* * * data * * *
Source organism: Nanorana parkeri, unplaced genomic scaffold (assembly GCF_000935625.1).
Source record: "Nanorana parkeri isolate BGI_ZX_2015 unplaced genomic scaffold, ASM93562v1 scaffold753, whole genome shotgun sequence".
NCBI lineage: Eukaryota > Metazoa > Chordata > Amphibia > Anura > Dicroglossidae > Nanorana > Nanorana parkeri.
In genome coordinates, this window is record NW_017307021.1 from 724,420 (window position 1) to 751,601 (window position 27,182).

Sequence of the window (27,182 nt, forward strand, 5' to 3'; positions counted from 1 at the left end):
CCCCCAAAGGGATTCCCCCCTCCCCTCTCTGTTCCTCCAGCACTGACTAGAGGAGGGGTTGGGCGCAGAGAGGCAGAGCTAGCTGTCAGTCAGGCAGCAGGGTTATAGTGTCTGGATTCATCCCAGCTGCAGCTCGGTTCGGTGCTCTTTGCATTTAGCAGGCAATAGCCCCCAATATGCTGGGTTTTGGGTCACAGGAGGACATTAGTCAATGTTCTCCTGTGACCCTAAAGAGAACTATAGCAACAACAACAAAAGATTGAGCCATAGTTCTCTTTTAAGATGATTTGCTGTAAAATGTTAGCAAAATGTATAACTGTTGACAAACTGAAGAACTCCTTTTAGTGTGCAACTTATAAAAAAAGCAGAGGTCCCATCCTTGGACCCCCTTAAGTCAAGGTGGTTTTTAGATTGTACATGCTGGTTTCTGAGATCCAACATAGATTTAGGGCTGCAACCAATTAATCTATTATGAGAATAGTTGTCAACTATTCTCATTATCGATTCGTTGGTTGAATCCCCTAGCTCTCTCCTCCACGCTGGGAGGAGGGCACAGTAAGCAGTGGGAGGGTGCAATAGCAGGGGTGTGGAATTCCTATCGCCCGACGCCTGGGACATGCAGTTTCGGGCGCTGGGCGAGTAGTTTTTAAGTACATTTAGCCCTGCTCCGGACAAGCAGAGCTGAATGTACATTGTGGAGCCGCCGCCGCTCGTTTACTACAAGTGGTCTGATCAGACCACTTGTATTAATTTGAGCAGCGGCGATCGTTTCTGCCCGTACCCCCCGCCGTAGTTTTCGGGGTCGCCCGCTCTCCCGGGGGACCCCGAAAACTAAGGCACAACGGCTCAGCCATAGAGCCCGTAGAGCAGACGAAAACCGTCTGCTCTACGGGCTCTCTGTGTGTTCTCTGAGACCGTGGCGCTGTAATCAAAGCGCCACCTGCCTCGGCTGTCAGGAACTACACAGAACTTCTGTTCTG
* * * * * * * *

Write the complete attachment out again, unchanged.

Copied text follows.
Source organism: Nanorana parkeri, unplaced genomic scaffold (assembly GCF_000935625.1).
Source record: "Nanorana parkeri isolate BGI_ZX_2015 unplaced genomic scaffold, ASM93562v1 scaffold753, whole genome shotgun sequence".
NCBI lineage: Eukaryota > Metazoa > Chordata > Amphibia > Anura > Dicroglossidae > Nanorana > Nanorana parkeri.
In genome coordinates, this window is record NW_017307021.1 from 724,420 (window position 1) to 751,601 (window position 27,182).

Sequence of the window (27,182 nt, forward strand, 5' to 3'; positions counted from 1 at the left end):
CCCCCAAAGGGATTCCCCCCTCCCCTCTCTGTTCCTCCAGCACTGACTAGAGGAGGGGTTGGGCGCAGAGAGGCAGAGCTAGCTGTCAGTCAGGCAGCAGGGTTATAGTGTCTGGATTCATCCCAGCTGCAGCTCGGTTCGGTGCTCTTTGCATTTAGCAGGCAATAGCCCCCAATATGCTGGGTTTTGGGTCACAGGAGGACATTAGTCAATGTTCTCCTGTGACCCTAAAGAGAACTATAGCAACAACAACAAAAGATTGAGCCATAGTTCTCTTTTAAGATGATTTGCTGTAAAATGTTAGCAAAATGTATAACTGTTGACAAACTGAAGAACTCCTTTTAGTGTGCAACTTATAAAAAAAGCAGAGGTCCCATCCTTGGACCCCCTTAAGTCAAGGTGGTTTTTAGATTGTACATGCTGGTTTCTGAGATCCAACATAGATTTAGGGCTGCAACCAATTAATCTATTATGAGAATAGTTGTCAACTATTCTCATTATCGATTCGTTGGTTGAATCCCCTAGCTCTCTCCTCCACGCTGGGAGGAGGGCACAGTAAGCAGTGGGAGGGTGCAATAGCAGGGGTGTGGAATTCCTATCGCCCGACGCCTGGGACATGCAGTTTCGGGCGCTGGGCGAGTAGTTTTTAAGTACATTTAGCCCTGCTCCGGACAAGCAGAGCTGAATGTACATTGTGGAGCCGCCGCCGCTCGTTTACTACAAGTGGTCTGATCAGACCACTTGTATTAATTTGAGCAGCGGCGATCGTTTCTGCCCGTACCCCCCGCCGTAGTTTTCGGGGTCGCCCGCTCTCCCGGGGGACCCCGAAAACTAAGGCACAACGGCTCAGCCATAGAGCCCGTAGAGCAGACGAAAACCGTCTGCTCTACGGGCTCTCTGTGTGTTCTCTGAGACCGTGGCGCTGTAATCAAAGCGCCACCTGCCTCGGCTGTCAGGAACTACACAGAACTTCTGTTCTG